Education: Bill Fletcher 2018 March Newsletter

Wake County, NC – Thoughts for March 2018 from Bill Fletcher, Member of the Wake County Board of Education.

Legislature Eases Class Size Mandate Timetable

Members of the NC Senate finally responded to thousands of parent and teacher requests to phase in the reduction of class sizes in grades K-3. They also began allocating specific funding for classes such as art, music and PE. The legislation is a little like novacain – it postpones the pain for now. This action clarifies the near term financial challenges as Wake builds its next operating budget. The need for additional classrooms remains a burden on local property tax payers. Let me say thank you who took the time to speak with your legislator. Now reach out again and say “Thanks”!

Wake County Board of Education

Student Safety is Our Number One Concern!

We are all feeling anxious about safety precautions and safeguards in our schools. Over the past decade the schools have been installing automatic doors, ID tag entry systems, new procedures for entering a school after classes begin, registering visitors and volunteers – including background checks, and much more. Rest assured WCPSS will continue to assess our security systems and implement new technology and procedures when appropriate.

28 of Wake’s Magnet Schools Recognized Nationally

These schools are judged and scored on their demonstrated ability to raise student academic achievement, promote racial and socioeconomic diversity, provide integrated curricula and instruction, and create strong family and community partnerships that enhance the school’s magnet theme.

ELEMENTARY Conn Brooks Hunter Wendell Wiley Farmington Wds Brentwood
Fox Fuller Green Powell Smith Stough Washington Zebulon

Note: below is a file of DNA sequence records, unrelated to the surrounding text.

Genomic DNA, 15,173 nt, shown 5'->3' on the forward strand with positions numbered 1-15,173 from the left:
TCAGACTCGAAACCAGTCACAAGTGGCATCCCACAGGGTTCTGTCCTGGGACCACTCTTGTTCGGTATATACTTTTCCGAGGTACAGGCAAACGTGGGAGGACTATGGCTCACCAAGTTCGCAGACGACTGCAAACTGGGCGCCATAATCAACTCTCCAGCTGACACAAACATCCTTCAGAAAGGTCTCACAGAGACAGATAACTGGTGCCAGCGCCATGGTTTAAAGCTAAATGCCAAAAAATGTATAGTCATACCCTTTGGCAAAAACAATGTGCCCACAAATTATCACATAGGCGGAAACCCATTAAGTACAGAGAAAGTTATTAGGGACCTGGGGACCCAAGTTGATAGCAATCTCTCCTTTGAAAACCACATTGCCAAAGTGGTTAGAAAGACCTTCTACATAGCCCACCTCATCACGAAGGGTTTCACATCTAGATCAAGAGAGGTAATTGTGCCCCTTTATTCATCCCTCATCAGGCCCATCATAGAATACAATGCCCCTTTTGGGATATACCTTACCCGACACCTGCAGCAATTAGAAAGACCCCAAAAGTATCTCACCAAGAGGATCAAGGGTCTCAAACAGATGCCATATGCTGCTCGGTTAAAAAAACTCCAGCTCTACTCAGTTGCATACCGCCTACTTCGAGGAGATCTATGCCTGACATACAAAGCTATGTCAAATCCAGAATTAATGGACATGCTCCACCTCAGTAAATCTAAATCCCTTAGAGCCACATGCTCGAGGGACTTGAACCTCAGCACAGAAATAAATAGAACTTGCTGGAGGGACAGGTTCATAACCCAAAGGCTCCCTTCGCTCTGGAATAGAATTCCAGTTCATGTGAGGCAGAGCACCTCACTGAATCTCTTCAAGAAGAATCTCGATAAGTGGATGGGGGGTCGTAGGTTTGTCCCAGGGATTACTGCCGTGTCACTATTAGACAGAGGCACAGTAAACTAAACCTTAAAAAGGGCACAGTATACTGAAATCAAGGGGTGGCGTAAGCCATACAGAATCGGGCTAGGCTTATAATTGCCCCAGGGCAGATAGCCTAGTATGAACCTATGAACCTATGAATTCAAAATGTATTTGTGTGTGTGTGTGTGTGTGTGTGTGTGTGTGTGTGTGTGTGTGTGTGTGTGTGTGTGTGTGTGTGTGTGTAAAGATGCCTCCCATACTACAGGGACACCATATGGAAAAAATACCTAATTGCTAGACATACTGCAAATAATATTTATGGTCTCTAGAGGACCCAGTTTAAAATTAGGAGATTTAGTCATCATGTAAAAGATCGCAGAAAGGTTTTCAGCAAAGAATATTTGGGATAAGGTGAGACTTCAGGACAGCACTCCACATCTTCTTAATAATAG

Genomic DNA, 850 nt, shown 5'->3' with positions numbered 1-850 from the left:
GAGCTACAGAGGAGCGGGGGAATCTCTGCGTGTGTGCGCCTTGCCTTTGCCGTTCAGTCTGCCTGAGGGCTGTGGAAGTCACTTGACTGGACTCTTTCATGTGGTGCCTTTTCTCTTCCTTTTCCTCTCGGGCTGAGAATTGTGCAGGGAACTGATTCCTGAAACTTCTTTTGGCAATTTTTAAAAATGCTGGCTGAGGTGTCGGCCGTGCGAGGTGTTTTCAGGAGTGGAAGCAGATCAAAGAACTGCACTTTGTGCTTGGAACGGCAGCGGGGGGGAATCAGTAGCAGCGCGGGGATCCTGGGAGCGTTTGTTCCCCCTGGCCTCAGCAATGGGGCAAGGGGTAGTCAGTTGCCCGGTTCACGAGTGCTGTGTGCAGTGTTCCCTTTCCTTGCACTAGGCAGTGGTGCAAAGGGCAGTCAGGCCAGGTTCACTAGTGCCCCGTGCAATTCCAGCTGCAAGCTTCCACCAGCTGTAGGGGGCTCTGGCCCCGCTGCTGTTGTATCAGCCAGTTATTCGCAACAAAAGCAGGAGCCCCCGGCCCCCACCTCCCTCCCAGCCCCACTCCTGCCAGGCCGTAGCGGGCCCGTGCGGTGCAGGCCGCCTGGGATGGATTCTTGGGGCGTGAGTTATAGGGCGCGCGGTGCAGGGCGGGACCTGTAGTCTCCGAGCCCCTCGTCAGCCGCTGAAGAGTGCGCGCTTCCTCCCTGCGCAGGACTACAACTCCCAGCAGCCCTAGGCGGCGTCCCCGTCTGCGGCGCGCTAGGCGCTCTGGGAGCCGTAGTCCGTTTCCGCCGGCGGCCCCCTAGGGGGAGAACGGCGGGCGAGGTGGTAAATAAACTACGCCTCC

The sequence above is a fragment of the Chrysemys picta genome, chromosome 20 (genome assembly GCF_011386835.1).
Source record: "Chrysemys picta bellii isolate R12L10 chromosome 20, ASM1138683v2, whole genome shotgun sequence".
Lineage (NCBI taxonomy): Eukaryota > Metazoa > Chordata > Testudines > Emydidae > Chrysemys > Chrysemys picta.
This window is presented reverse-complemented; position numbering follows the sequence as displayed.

MIDDLE Daniels East Garner Ligon Martin
Moore Square Carnage Carroll East Millbrook West Millbrook
HIGH Athens Enloe Wake STEM Vernon Malone

Congratulations to all!

National Data on Access to Good Schools is Alarming!

RealtyTrac recently published that 65% of home buyers cannot afford to live near “good” schools. While their data set did not include Wake County, locally we know we have disparate performance across the county. One of the District’s core beliefs: “We will eliminate the ability to predict student achievement based on race, ethnicity or socio-economic condition.”

Efforts have been underway for months with mixed results. Now is the time to ramp up the specific resources poor performers need – more time with a great teacher, opportunities to find their voice and counseling on strategies to deal with their specific adverse experiences. Local funding must augment state resources to produce results.

The Temporary Superintendnet asked: “What is the Problem We are Trying to Solve?

Thank you Dr.Burns. Sometimes we get too deep in the data and reports and minutia. It is time for a review of how the avalable resources are being deployed to achieve the community’s desired outcome for thie students: By 2020 annually graduate 95% of student prepared for citizenship, college or career.

Factoid # 39

How many books did Wake elementary students read in the Carolina Hurricanes 2020 READvolution? All Wake elementary schools were challenged to read 2020 books and students were challenged to read 20 minutes every day. More than 258,000 books were read as part of the Carolina Hurricanes 20th anniversary celebration.

Parent chats (except on holidays)

1st Thursday – 1 PM
Cary Chamber, 315 N Academy St., Cary

3rd Monday – 11 AM
Caribou Coffee shop, 109 SW Maynard Rd., Cary

Bill Fletcher school || Voice Mail: 919-694-8843 || Mobile: 919-880-5301

Story by Bill Fletcher, Member Wake County Board of Education. Photos by MizLit and Brett Levin.